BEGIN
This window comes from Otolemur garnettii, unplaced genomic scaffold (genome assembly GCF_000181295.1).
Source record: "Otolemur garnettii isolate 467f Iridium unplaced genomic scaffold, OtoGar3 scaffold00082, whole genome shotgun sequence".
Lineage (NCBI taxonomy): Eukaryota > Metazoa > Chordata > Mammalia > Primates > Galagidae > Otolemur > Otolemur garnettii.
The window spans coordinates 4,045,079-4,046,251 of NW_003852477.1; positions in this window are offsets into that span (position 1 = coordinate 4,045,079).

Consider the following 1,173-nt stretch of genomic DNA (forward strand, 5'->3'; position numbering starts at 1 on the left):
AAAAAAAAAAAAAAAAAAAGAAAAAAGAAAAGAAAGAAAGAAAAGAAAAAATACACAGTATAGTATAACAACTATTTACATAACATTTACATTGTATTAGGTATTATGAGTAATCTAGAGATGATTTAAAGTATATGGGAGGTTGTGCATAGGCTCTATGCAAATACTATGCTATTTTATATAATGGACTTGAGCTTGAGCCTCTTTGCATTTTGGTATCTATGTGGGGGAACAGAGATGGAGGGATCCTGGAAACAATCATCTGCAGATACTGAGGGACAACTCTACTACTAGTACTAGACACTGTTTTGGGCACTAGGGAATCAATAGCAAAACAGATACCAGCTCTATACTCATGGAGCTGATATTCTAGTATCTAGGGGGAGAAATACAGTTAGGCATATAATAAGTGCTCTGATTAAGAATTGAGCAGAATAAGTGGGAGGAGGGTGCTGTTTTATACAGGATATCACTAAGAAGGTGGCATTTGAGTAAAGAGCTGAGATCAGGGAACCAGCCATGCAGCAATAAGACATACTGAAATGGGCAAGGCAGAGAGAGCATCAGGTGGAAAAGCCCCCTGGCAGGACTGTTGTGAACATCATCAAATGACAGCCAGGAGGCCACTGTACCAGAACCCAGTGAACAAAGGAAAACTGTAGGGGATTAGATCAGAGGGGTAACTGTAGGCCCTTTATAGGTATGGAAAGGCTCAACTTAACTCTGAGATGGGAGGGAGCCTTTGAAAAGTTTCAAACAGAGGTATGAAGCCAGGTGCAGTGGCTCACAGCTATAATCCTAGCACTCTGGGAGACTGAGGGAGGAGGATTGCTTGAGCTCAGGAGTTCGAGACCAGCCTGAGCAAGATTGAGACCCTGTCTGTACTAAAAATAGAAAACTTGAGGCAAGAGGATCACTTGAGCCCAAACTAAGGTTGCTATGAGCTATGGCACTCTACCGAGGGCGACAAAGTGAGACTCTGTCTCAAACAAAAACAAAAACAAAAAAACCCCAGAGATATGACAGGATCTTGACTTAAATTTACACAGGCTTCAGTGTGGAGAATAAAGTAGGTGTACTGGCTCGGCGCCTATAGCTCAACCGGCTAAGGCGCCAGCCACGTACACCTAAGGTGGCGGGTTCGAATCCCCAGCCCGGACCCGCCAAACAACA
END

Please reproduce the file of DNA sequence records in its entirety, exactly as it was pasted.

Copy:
This window comes from Otolemur garnettii, unplaced genomic scaffold (genome assembly GCF_000181295.1).
Source record: "Otolemur garnettii isolate 467f Iridium unplaced genomic scaffold, OtoGar3 scaffold00082, whole genome shotgun sequence".
Lineage (NCBI taxonomy): Eukaryota > Metazoa > Chordata > Mammalia > Primates > Galagidae > Otolemur > Otolemur garnettii.
The window spans coordinates 4,045,079-4,046,251 of NW_003852477.1; positions in this window are offsets into that span (position 1 = coordinate 4,045,079).

Consider the following 1,173-nt stretch of genomic DNA (forward strand, 5'->3'; position numbering starts at 1 on the left):
AAAAAAAAAAAAAAAAAAAGAAAAAAGAAAAGAAAGAAAGAAAAGAAAAAATACACAGTATAGTATAACAACTATTTACATAACATTTACATTGTATTAGGTATTATGAGTAATCTAGAGATGATTTAAAGTATATGGGAGGTTGTGCATAGGCTCTATGCAAATACTATGCTATTTTATATAATGGACTTGAGCTTGAGCCTCTTTGCATTTTGGTATCTATGTGGGGGAACAGAGATGGAGGGATCCTGGAAACAATCATCTGCAGATACTGAGGGACAACTCTACTACTAGTACTAGACACTGTTTTGGGCACTAGGGAATCAATAGCAAAACAGATACCAGCTCTATACTCATGGAGCTGATATTCTAGTATCTAGGGGGAGAAATACAGTTAGGCATATAATAAGTGCTCTGATTAAGAATTGAGCAGAATAAGTGGGAGGAGGGTGCTGTTTTATACAGGATATCACTAAGAAGGTGGCATTTGAGTAAAGAGCTGAGATCAGGGAACCAGCCATGCAGCAATAAGACATACTGAAATGGGCAAGGCAGAGAGAGCATCAGGTGGAAAAGCCCCCTGGCAGGACTGTTGTGAACATCATCAAATGACAGCCAGGAGGCCACTGTACCAGAACCCAGTGAACAAAGGAAAACTGTAGGGGATTAGATCAGAGGGGTAACTGTAGGCCCTTTATAGGTATGGAAAGGCTCAACTTAACTCTGAGATGGGAGGGAGCCTTTGAAAAGTTTCAAACAGAGGTATGAAGCCAGGTGCAGTGGCTCACAGCTATAATCCTAGCACTCTGGGAGACTGAGGGAGGAGGATTGCTTGAGCTCAGGAGTTCGAGACCAGCCTGAGCAAGATTGAGACCCTGTCTGTACTAAAAATAGAAAACTTGAGGCAAGAGGATCACTTGAGCCCAAACTAAGGTTGCTATGAGCTATGGCACTCTACCGAGGGCGACAAAGTGAGACTCTGTCTCAAACAAAAACAAAAACAAAAAAACCCCAGAGATATGACAGGATCTTGACTTAAATTTACACAGGCTTCAGTGTGGAGAATAAAGTAGGTGTACTGGCTCGGCGCCTATAGCTCAACCGGCTAAGGCGCCAGCCACGTACACCTAAGGTGGCGGGTTCGAATCCCCAGCCCGGACCCGCCAAACAACA